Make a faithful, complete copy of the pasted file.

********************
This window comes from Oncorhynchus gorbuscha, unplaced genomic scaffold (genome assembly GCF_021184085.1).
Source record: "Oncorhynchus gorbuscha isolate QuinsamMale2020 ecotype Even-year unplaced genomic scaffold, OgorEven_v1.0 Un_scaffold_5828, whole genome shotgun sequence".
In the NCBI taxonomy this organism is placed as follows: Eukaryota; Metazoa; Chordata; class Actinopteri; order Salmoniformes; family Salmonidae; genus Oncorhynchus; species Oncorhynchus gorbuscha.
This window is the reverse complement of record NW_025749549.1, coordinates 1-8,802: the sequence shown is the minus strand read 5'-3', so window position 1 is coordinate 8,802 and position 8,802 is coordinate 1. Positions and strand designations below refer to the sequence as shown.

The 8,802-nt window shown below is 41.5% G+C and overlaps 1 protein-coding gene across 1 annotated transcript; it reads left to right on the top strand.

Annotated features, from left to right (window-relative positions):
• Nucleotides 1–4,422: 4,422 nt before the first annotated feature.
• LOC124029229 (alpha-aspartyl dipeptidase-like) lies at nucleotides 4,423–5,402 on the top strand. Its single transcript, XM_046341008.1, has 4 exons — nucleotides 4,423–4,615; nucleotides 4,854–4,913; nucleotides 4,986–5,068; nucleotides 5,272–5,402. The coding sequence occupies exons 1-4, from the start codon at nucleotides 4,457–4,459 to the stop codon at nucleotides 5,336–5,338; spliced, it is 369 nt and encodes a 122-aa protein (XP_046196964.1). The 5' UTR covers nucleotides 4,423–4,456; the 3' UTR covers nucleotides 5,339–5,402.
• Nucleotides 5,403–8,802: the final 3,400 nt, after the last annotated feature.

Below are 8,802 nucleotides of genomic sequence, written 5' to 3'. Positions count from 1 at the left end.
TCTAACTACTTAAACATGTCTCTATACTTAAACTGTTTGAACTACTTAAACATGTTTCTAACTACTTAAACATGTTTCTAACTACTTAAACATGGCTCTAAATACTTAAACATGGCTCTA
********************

This window comes from Oncorhynchus gorbuscha, unplaced genomic scaffold (genome assembly GCF_021184085.1).
Source record: "Oncorhynchus gorbuscha isolate QuinsamMale2020 ecotype Even-year unplaced genomic scaffold, OgorEven_v1.0 Un_scaffold_5828, whole genome shotgun sequence".
In the NCBI taxonomy this organism is placed as follows: Eukaryota; Metazoa; Chordata; class Actinopteri; order Salmoniformes; family Salmonidae; genus Oncorhynchus; species Oncorhynchus gorbuscha.
This window is the reverse complement of record NW_025749549.1, coordinates 1-8,802: the sequence shown is the minus strand read 5'-3', so window position 1 is coordinate 8,802 and position 8,802 is coordinate 1. Positions and strand designations below refer to the sequence as shown.

The 8,802-nt window shown below is 41.5% G+C and overlaps 1 protein-coding gene across 1 annotated transcript; it reads left to right on the top strand.

Annotated features, from left to right (window-relative positions):
• Nucleotides 1–4,422: 4,422 nt before the first annotated feature.
• LOC124029229 (alpha-aspartyl dipeptidase-like) lies at nucleotides 4,423–5,402 on the top strand. Its single transcript, XM_046341008.1, has 4 exons — nucleotides 4,423–4,615; nucleotides 4,854–4,913; nucleotides 4,986–5,068; nucleotides 5,272–5,402. The coding sequence occupies exons 1-4, from the start codon at nucleotides 4,457–4,459 to the stop codon at nucleotides 5,336–5,338; spliced, it is 369 nt and encodes a 122-aa protein (XP_046196964.1). The 5' UTR covers nucleotides 4,423–4,456; the 3' UTR covers nucleotides 5,339–5,402.
• Nucleotides 5,403–8,802: the final 3,400 nt, after the last annotated feature.

Below are 8,802 nucleotides of genomic sequence, written 5' to 3'. Positions count from 1 at the left end.
TCTAACTACTTAAACATGTCTCTATACTTAAACTGTTTGAACTACTTAAACATGTTTCTAACTACTTAAACATGTTTCTAACTACTTAAACATGGCTCTAAATACTTAAACATGGCTCTA